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Slieve League Mountain Sliabh Liag A name in Irish
(Ir. Sliabh Liag [DUPN], 'mountain of the flagstones') Donegal County, in Arderin List, Black graphitic pelitic schist Bedrock

Height: 596.4m OS 1:50k Mapsheet: 10 Grid Reference: G54400 78400 This summit has been logged as climbed by 279 members. Recently by: BigFly, DelStewart, whoRya, marcw, lw24, Humpelman, jackill, Aidy, millsd1, IndyMan, pearnett, guestuser, ChrisStr3, PPruz, Krumel
I have climbed this summit: YES (You need to be a logged-in member to change this.)

Longitude: -8.707214, Latitude: 54.651661 , Easting: 154400, Northing: 378400 Prominence: 470m,   Isolation: 0.8km,   Has trig pillar
ITM: 554359 878393,   GPS IDs, 6 char: SlvLg, 10 char: SlvLg
Bedrock type: Black graphitic pelitic schist, (Glencolumbkille Pelite Formation)

The quartzite on Slieve League splits into flagstones and was used for flooring or roof tiles. The mountain is noted for its spectacular array of cliffs descending straight from the summit to the sea, and for the dramatic One Man's Pass (Casán an Aonair). This narrow arete leading to the summit is not for the faint-hearted, especially on a windy day. All the same, it is a doddle beside the route taken in the 19th century by the botanist H.C. Hart, who traversed the cliffs of Slieve League at half-height, 1,000 ft. above the sea and 1,000 ft. below the summit. The entire journey, ending at Malin Beg, took him three days. At one point he was astonished to see footprints in front of him on this precipitous route. As he rounded the next eminence, he met an old man with his son, both eating samphire flowers. The old man was in a state of consternation to see a stranger there and pleaded with him to turn back, but Hart carried on. He reported that the route is known as Thone-na-Culliagh (prob. Tóin na Caillí). Robert Lloyd Praeger was very enthusiastic about the wide range of alpine plants on the north face above Lough Agh. There was a hermitage on Slieve League connected with St. Assicus of Elphin, Co. Roscommon. The ruins are the piles of stone still to be seen just NE of the One Man's Pass.   Slieve League is the highest mountain in the Donegal SW area and the 296th highest in Ireland. Slieve League is the second most westerly summit in the Donegal SW area.

Trackback: http://mountainviews.ie/summit/285/
COMMENTS for Slieve League << Prev page 1 2 3 4 5 6 7 Next page >>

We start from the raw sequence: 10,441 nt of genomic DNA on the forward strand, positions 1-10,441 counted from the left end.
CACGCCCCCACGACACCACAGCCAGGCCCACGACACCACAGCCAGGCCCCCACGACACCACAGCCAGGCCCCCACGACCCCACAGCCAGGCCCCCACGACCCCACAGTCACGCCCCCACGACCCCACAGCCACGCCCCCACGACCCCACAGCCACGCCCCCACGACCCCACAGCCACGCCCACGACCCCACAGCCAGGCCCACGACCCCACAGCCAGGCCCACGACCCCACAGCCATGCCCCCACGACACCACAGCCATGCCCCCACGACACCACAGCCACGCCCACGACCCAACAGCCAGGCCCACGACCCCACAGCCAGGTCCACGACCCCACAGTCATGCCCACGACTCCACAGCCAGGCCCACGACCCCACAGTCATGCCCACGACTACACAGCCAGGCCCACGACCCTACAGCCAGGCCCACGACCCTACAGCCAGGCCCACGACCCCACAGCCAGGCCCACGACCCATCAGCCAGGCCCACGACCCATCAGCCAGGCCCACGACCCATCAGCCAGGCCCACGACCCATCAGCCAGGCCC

Climbed this mountain today, April 19th 2009. A .. by paulca   (Show all for Slieve League)
 
On Sat. May 30th 2009 my friend and I started wa .. by kevin dockery   (Show all for Slieve League)
 
Weather conditions are so perfect now for the hil .. by DonieG   (Show all for Slieve League)
 
MountainViews.ie Picture about mountain Slieve League in area Donegal SW, Ireland
Picture: Slieve League from the north
 
An alternative route to the summit
by scapania  21 Jun 2010
I noticed that in 5 pages of comments, all of them suggest climbing Slieve League by the same route, from Bunglass, so I thought I'd suggest an alternative route to the summit, from the north. While the route up from Bunglass has its obvious attractions, the path is very badly eroded from overuse and the alternative suggested by the local authorities, The Pilgrim's Path, is not the most exciting route.

To access the north side of the mountain, turn south off the Carrick to Malin More road just over a kilometre after it leaves the R263, along a narrow road across the bog. Park at G5484 8023 A, beside a bridge, where a track heads south into forestry. Follow this track through the forest, head right at an old ruined house and out onto the open mountainside. From here you can either head straight up the north ridge to the summit, or climb gently across the boggy hillside and around to lovely L. Agh, and up the corrie to the south of the lake. The headwall of the corrie is very steep, so you're best off heading up to the right from here, rather than heading directly to the summit.

To make a circuit out of the walk, head across the 'One Man's Pass' from the summit and turn north past the ruins of the ancient hermitage along the broad, almost vegetation-free north-eastern ridge. Be sure to stick close to the northern edge of the ridge for the views down to L. Agh. Follow the ridge to about G5622 7842 B, from where you can descend steeply to a broad shoulder at about 350m. From here, head west down across boggy ground, over the stream coming out of L. Agh, and back to the starting point. Maybe not the most spectacular route up, but it avoids the crowds and lets you see a different part of the mountain. Trackback: http://mountainviews.ie/summit/285/comment/5895/
Your Score: Very useful <<  >>Average
 
Real One Mans Pass at Kerringear .. by darrenf   (Show all for Slieve League)
 
View As Good As It Gets .. by Aidy   (Show all for Slieve League)
 
COMMENTS for Slieve League << Prev page 1 2 3 4 5 6 7 Next page >>
(End of comment section for Slieve League.)

OSi logo OSNI/LPS logo
British summit data courtesy:
Database of British & Irish Hills
(Creative Commons Licence)
"ASTER+": Hillshade and Contours
Courtesy of Tiles GIScience Research Group @ Heidelberg University More detail here